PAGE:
CT: What is the biggest misconception, or misunderstanding, about you?
TB: There’s a lot. I think there’s always an image that… There is the real person, the person who you are. And then there’s the person who people think you are. And then there’s the person, a little bit in-between, people who know you a little bit… I never really made any efforts to try to show everybody who I am. If somebody knows me, and they appreciate who I am, that’s fine, but if the media puts up an image of you, and it’s not the right image, I am not going to try to tell them, “Hey, this is not true, I am a different guy.” People can make up their own minds.
Tom Boonen, during the media presentation of the 2014 Omega Pharma -QuickStep team in Calpe, Spain. Photo: Cor Vos.
CT: Is that difficult?
TB: No, not at all. It evolves. It is not always the same. I remember when I was a kid, and I was going good, and I was better, and I was world champion, and they create an image of you that is not true. Then you become a half-God and they create an image and that’s not the real person. You’re just a good bike rider and you’re on the flow when you win a lot of races, and then when they see it’s not true that is when they start hitting on you. And then you get this wave of… and that creates something, I don’t know… Some people react differently on it, and they really start hating you, and the other people look through it and keep liking you. In Belgium, I have people that really hate me.
CT: A lot of people who hate you?
TB: No, but there are. Even if you are authentic, people will hate you for that.
CT: Are you referring more to the press, or the fans?
TB: No, I don’t complain about the press in Belgium, because Belgium is still a good country to live in. We don’t have these crazy circumstances what you have in Holland, or England, there are no tabloids and there’s no people with cameras in my garden. It is still pretty calm to live in Belgium as an athlete. I am not complaining about that. But if you do good in life, there will always be people that hate you.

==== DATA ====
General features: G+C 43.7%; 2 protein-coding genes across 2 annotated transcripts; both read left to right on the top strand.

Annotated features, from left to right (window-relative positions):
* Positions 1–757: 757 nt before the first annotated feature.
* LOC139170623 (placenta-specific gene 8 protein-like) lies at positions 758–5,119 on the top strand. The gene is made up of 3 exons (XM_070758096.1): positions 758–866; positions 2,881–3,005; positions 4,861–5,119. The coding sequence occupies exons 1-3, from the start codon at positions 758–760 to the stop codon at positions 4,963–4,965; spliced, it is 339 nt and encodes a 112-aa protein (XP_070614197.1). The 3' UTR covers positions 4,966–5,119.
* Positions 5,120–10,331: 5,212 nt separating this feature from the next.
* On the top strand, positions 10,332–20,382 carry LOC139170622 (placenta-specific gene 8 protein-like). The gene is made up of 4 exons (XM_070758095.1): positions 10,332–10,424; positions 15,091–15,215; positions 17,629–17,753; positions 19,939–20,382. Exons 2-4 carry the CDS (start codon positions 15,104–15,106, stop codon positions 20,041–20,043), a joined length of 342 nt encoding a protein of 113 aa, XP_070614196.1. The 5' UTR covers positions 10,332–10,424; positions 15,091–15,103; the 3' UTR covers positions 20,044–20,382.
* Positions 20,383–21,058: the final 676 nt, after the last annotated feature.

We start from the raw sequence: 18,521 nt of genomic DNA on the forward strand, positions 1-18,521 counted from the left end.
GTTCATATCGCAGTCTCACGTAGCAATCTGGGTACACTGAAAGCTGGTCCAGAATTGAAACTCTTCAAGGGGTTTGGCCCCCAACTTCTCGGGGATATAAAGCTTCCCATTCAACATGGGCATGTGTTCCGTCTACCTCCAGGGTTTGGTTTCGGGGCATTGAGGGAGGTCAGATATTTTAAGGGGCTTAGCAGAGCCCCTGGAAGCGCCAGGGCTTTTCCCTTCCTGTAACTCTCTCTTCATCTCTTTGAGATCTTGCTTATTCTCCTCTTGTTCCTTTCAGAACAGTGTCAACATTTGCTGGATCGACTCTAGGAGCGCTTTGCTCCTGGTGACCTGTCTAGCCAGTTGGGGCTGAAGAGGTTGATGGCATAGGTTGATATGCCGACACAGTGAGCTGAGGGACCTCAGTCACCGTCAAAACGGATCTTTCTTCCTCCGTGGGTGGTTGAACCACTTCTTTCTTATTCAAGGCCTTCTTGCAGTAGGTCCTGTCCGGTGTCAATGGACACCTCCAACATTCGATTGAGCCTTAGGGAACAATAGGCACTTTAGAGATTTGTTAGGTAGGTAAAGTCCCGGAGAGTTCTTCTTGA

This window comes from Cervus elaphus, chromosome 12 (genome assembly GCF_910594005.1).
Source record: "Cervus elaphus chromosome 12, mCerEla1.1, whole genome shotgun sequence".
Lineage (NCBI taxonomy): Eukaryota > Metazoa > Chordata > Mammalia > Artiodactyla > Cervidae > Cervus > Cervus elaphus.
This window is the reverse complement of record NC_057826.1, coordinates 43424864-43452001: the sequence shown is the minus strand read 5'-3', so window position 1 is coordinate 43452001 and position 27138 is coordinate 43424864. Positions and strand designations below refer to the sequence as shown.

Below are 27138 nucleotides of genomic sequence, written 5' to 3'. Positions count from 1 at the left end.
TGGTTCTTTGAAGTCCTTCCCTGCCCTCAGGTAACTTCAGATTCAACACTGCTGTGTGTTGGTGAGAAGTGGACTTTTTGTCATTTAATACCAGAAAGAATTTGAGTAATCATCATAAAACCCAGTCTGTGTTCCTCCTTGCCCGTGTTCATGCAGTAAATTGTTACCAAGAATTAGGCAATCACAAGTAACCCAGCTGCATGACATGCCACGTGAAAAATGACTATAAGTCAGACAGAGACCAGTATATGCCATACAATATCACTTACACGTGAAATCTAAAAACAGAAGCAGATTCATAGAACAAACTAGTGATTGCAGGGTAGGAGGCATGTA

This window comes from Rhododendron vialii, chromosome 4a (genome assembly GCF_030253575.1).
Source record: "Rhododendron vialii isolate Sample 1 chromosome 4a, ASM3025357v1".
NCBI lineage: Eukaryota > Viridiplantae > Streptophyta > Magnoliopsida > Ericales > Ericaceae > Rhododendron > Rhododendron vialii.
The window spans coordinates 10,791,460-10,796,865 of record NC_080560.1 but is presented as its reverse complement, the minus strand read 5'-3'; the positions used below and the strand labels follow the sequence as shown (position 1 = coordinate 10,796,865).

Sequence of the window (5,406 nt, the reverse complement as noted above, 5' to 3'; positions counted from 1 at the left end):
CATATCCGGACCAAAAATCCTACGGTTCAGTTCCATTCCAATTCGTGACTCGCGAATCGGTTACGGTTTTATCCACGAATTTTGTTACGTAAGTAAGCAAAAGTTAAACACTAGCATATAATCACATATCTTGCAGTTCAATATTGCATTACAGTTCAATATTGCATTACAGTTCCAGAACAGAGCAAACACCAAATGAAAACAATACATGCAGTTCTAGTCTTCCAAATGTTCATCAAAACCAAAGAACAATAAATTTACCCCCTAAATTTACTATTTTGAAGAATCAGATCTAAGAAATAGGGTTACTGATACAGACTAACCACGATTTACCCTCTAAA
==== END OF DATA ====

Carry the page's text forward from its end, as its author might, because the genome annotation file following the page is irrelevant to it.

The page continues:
CT: How have you noticed that people hate you? What do they do?
TB: Oh, they shout insults at me in the race sometimes, or in training. If there a thousand people, there is one that hates you. They throw stuff at me, sometimes. Every week, every month, every year, there’s always someone. I’ve never understood why. It’s always been like that, even when I was 21, 22 years old. There’s always been someone like that. Everyone who does well in life, everyone who is in the media, they have fans, and they have haters.
CT: Was this because when you were younger, you were a bit cocky?
TB: Ah, but it’s also image. I think everyone who has known me all my life, talk to them. I’ve never changed. Sometimes, the image they put up of you, it lasts a long time. Forever. So it’s useless to try to change it.
CT: Which riders have most impressed you during your career?
TB: [Alberto] Contador. [Alejandro] Valverde. [Bradley] Wiggins. [Johan] Museeuw on a good day, but I was just a little bit too late. I never really witnessed his best days. [Paolo] Bettini, he showed me sometimes, some good races.
CT :What about on your terrain, in the Spring Classics?
TB: On my own terrain… guys who have really impressed me? I mean, impressing is doing something you didn’t expect, eh? Everything that happened in the Classics was what I expected.